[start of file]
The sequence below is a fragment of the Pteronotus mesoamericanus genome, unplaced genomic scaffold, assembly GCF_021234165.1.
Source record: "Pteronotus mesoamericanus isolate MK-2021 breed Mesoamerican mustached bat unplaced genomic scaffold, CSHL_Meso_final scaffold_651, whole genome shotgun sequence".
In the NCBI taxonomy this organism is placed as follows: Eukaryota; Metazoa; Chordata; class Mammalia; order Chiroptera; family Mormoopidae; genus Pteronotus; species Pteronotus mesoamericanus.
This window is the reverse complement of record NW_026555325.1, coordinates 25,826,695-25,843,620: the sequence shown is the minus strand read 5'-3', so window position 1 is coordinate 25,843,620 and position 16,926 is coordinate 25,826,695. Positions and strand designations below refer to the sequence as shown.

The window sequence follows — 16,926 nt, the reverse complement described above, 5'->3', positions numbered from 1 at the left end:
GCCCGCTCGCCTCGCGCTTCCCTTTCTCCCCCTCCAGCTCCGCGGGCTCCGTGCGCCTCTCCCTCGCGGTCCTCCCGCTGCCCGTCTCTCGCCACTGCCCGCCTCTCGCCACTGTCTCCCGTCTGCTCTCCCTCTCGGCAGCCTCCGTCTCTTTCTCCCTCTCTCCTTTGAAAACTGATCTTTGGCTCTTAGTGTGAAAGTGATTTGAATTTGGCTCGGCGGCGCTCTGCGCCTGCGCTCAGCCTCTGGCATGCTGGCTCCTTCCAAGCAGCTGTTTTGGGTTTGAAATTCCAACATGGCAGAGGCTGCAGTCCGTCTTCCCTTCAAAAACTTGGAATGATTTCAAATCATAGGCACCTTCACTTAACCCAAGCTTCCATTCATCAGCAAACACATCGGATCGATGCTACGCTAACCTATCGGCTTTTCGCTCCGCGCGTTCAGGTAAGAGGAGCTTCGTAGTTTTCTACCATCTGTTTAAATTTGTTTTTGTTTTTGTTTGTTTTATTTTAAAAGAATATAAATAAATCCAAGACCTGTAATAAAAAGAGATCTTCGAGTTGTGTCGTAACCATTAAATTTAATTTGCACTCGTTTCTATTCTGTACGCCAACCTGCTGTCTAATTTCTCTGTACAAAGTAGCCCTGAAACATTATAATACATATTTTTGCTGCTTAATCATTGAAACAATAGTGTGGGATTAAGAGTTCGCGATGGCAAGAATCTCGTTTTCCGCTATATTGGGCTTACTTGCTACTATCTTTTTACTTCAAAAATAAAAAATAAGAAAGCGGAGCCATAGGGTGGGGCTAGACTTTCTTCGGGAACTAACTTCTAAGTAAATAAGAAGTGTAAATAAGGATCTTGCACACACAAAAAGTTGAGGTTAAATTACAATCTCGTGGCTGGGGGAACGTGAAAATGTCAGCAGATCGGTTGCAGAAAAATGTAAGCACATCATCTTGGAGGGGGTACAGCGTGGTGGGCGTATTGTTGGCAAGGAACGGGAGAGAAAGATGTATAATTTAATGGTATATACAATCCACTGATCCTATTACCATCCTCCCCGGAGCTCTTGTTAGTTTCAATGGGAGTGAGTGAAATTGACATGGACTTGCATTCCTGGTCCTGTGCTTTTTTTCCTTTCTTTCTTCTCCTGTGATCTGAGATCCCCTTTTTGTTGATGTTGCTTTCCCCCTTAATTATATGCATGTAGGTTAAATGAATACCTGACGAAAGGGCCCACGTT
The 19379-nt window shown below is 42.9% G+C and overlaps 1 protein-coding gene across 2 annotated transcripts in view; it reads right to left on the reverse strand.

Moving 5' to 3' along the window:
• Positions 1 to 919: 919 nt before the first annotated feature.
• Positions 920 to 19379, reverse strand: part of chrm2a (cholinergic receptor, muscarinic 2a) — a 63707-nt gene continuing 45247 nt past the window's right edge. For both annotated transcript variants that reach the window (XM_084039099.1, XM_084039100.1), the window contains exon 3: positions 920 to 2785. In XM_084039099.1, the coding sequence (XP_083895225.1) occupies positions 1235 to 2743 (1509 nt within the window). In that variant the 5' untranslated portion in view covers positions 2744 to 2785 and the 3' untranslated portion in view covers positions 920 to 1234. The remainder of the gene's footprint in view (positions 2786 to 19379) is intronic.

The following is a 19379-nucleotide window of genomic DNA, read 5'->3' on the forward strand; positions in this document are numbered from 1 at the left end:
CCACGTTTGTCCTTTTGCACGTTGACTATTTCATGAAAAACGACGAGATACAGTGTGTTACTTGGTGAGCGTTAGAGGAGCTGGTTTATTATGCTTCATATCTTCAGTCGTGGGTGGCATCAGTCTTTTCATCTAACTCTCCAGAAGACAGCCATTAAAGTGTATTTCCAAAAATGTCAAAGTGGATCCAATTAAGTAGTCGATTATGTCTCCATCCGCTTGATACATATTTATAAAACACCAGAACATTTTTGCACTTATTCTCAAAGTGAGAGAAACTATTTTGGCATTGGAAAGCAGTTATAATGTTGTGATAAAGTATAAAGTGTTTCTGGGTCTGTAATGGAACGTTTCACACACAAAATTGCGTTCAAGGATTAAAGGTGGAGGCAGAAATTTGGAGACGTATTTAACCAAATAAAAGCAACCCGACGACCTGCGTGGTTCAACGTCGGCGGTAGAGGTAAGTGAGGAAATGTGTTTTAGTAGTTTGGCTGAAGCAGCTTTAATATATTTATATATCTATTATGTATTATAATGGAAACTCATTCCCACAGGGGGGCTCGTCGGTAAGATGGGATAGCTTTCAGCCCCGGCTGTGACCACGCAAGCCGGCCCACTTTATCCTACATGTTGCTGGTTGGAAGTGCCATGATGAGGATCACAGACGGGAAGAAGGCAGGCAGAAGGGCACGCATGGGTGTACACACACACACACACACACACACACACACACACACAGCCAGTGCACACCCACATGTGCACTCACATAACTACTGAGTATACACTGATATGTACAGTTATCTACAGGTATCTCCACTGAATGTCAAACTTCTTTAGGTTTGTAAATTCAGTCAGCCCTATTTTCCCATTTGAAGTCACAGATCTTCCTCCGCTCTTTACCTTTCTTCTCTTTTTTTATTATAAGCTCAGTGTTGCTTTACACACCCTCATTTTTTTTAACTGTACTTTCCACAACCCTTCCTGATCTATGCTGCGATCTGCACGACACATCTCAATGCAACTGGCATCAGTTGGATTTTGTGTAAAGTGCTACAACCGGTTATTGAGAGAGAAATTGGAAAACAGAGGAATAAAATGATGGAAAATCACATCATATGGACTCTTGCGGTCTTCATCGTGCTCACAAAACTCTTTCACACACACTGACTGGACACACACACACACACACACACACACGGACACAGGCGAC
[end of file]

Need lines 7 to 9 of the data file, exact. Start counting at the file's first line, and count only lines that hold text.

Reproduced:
The 19379-nt window shown below is 42.9% G+C and overlaps 1 protein-coding gene across 2 annotated transcripts in view; it reads right to left on the reverse strand.

Moving 5' to 3' along the window:
• Positions 1 to 919: 919 nt before the first annotated feature.